Home and Flowers, Springfield ; Park and Cemetery, Chicago; and Municipal Engineering Magazine, Indianapolis, contain regular departments devoted to municipal improvement society matters.

The American League for Civic Improvement, Springfield, Ohio, invites correspondence, requests additional information, and will welcome new members from any part of the country.


Vice-Presidents: EDWARD J. PARKER, President,


Quincy, Illinois. LINUS WOOLVERTON, Grimbsy, Ont., Can. WARREN H. MANNING, Secretary,

MRS. HERMAN J. HALL, Chicago, Illinois. 1146 Tremont Building, Boston, Mass. JOHN C. OLMSTEAD, Brookline, Mass. OSSIAN C. SIMONDS, Treasurer,

LEWIS JOHNSON, New Orleans, La.
Chicago, Ill. CHAS. W. GARFIELD, Grand Rapids, Mich.

MRS. HERMAN J. HALL, President, 5545 Washington Ave., Chicago, Ill.
MRS. MARTIN W. SHERMAN, First Vice-President, Milwaukee, Wis.
Miss EDITH A. CANNING, Second Vice-President, Warren, Mass.
Miss MARGRETHE K. CHRISTENSEN, Secretary and Treasurer, Louisville, Ky.

This Association, organized at Louisville, Ky., in 1897, numbers among its members men and women interested in civic and village improvement and municipal art; the furtherance of the park movement; practical and esthetic forestry; the planting and care of streets; the formation of children's playgrounds and small breathing spaces in the crowded sections of our great cities; the abolition of the bill-board nuisance; and the improvement of home, school, church, factory, and railroad grounds. The sixth annual meeting will be held in Boston in the early part of August, 1902.

A large number of societies having similar objects to those of this Association will be invited to send representatives in order that readier sympathy and more intelligent coöperation may be established. President Chas. W. Eliot, of Harvard University; Charles Mulford Robinson, of Rochester; Albert Kelsey and Clinton Rogers Woodruff, of Philadelphia; Sylvester Baxter, of Boston; Dr. Albert Shaw, of New York; Geo. T. Powell, Miss Mira Lloyd Dock, of Harrisburg, Pa.; Miss Ellen M. Tower, of Lexington, Mass.; Alfred Clas, of Milwaukee ; and S. A. Foster, of Des Moines, Ia., have consented to give addresses,






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In general the Review will follow the same policy during 1902 that ARCHITECTVRAL VOLVI. REVIEW

has characterized it in the past. Its features of at least one leading article (usually illustrated), a critical review of contemporaneous architecture as illustrated by the current professional periodicals, the inserted plates reproducing for the most part scale drawings, and a careful editorial comment on matters of professional interest, will regularly continue, except in those months when special numbers are published. These special numbers, of which there will be at least three a year, will be exhaustive treatises on special classes of buildings; they will be much larger than the regular numbers, very fully illustrated, and edited with the assistance of specialists, it being the aim of the publishers to cover the subjects to which they are devoted more thoroughly than has yet been done in any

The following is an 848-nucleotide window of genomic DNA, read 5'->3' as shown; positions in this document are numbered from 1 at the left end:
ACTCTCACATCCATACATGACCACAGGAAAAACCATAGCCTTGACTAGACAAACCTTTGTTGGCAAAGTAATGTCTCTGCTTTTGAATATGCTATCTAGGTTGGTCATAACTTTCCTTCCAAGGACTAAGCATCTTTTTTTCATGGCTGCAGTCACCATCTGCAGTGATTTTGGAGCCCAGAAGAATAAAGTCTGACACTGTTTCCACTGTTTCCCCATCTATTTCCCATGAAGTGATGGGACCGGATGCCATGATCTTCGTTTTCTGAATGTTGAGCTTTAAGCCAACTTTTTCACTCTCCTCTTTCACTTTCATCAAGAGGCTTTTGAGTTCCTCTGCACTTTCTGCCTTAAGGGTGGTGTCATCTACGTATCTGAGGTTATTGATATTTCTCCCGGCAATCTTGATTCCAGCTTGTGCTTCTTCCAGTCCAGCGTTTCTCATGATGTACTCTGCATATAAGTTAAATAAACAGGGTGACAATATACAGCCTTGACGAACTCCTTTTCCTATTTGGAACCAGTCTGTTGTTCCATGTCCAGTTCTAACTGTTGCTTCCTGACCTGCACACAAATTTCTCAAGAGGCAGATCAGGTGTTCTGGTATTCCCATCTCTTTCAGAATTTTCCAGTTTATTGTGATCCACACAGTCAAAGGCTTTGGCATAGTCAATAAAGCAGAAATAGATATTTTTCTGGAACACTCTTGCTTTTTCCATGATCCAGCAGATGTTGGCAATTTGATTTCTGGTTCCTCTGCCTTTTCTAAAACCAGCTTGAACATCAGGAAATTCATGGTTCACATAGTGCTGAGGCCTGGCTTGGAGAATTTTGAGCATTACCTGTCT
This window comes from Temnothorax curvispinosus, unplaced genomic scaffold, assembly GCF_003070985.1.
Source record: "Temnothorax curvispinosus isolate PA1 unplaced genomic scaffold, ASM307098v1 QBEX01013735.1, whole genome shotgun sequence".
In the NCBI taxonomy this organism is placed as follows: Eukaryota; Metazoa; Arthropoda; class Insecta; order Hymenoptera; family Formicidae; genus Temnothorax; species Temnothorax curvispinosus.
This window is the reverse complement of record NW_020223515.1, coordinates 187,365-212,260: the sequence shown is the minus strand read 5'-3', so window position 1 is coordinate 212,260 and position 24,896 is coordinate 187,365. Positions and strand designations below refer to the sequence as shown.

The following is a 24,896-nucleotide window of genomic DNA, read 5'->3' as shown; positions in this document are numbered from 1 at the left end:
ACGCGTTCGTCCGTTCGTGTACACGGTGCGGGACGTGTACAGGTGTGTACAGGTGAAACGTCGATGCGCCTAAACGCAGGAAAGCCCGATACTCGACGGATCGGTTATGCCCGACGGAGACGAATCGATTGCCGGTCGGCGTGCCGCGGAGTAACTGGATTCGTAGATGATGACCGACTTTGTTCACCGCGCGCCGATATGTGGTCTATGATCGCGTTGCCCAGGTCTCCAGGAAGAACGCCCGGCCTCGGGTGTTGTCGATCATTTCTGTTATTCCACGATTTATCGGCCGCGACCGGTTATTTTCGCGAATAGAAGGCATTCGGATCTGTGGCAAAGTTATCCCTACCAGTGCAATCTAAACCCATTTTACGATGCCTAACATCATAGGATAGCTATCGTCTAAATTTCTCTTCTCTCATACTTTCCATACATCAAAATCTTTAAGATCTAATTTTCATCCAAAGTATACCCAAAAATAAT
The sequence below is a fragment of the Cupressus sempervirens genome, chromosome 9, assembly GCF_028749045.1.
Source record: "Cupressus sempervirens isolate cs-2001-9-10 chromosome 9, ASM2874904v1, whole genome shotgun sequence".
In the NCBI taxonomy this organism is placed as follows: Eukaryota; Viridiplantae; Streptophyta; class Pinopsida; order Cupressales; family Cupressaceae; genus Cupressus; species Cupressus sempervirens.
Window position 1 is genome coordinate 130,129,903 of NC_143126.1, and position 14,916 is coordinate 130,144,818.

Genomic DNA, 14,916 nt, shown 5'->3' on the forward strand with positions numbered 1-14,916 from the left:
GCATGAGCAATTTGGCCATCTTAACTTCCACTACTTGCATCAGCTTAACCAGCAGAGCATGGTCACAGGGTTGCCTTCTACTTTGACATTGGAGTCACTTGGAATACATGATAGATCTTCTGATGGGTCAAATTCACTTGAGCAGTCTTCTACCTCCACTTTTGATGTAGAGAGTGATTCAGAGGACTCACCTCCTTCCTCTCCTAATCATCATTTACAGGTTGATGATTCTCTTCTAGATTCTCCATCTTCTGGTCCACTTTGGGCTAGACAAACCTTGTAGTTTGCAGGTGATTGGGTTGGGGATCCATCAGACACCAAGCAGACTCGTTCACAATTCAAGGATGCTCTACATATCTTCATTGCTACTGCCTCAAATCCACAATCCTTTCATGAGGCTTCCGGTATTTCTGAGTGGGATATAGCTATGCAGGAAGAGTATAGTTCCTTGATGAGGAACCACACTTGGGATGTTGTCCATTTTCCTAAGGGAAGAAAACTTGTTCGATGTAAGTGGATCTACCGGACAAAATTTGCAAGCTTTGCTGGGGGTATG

publication. While the Review has always given considerable space to the subject of garden design, it will make more of a feature of this subject, and adequate treatment of the subject may be expected.

The Review is an honor to the profession, year by year becoming more progressive and purposeful without in the least diminishing its high tone or typographical excellence. Its special articles, such as the one by Mr. Randolph Coolidge, Jr., entitled “The Characteristic Architecture of the Nineteenth Century," are scholarly and exhaustive contributions to architectural literature that no intelli

gent architect can afford to pass by without carefuly study. Published monthly by Bates & Guild, 42 Chauncey Street, Boston, Mass. $5.00

a year in advance, 500. a copy. THE BRICKBVILDER


It is a publication devoted to the interests of architecture in mate. ARCHITECTVRE

rials of clay. It presents pre-eminently the architectural side of the subject, and was established with the belief that brick and terra-cotta, which, with their kindred materials, constitute the chief building material in use in our modern work, are of an importance which warrants a publication devoted peculiarly to their interests. The Brickbuilder advocates nothing but good architecture, whatever may be the material employed, but it seeks especially to emphasize the possibilities of burnt-clay and to illustrate the best uses to which it is